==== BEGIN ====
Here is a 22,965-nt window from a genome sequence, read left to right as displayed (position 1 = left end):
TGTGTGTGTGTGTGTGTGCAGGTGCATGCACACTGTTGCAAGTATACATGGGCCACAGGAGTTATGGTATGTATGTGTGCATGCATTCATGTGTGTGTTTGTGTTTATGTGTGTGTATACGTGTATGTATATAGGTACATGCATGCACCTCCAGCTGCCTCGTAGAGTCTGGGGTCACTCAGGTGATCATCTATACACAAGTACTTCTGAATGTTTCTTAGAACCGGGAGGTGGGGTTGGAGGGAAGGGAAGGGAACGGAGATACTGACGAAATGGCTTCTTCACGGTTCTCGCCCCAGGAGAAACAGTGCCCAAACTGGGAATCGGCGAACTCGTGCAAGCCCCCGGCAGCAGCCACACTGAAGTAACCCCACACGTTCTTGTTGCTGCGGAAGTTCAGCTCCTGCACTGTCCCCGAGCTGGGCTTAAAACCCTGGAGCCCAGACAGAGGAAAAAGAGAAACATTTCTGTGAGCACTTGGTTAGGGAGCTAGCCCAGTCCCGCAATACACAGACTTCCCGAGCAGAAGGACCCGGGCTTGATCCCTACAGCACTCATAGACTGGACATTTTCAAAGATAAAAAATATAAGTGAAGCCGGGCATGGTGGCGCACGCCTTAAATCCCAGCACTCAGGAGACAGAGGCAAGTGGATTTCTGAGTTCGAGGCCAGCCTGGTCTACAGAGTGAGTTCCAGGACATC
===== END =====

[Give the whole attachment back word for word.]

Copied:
Here is a 22,965-nt window from a genome sequence, read left to right as displayed (position 1 = left end):
TGTGTGTGTGTGTGTGTGCAGGTGCATGCACACTGTTGCAAGTATACATGGGCCACAGGAGTTATGGTATGTATGTGTGCATGCATTCATGTGTGTGTTTGTGTTTATGTGTGTGTATACGTGTATGTATATAGGTACATGCATGCACCTCCAGCTGCCTCGTAGAGTCTGGGGTCACTCAGGTGATCATCTATACACAAGTACTTCTGAATGTTTCTTAGAACCGGGAGGTGGGGTTGGAGGGAAGGGAAGGGAACGGAGATACTGACGAAATGGCTTCTTCACGGTTCTCGCCCCAGGAGAAACAGTGCCCAAACTGGGAATCGGCGAACTCGTGCAAGCCCCCGGCAGCAGCCACACTGAAGTAACCCCACACGTTCTTGTTGCTGCGGAAGTTCAGCTCCTGCACTGTCCCCGAGCTGGGCTTAAAACCCTGGAGCCCAGACAGAGGAAAAAGAGAAACATTTCTGTGAGCACTTGGTTAGGGAGCTAGCCCAGTCCCGCAATACACAGACTTCCCGAGCAGAAGGACCCGGGCTTGATCCCTACAGCACTCATAGACTGGACATTTTCAAAGATAAAAAATATAAGTGAAGCCGGGCATGGTGGCGCACGCCTTAAATCCCAGCACTCAGGAGACAGAGGCAAGTGGATTTCTGAGTTCGAGGCCAGCCTGGTCTACAGAGTGAGTTCCAGGACATC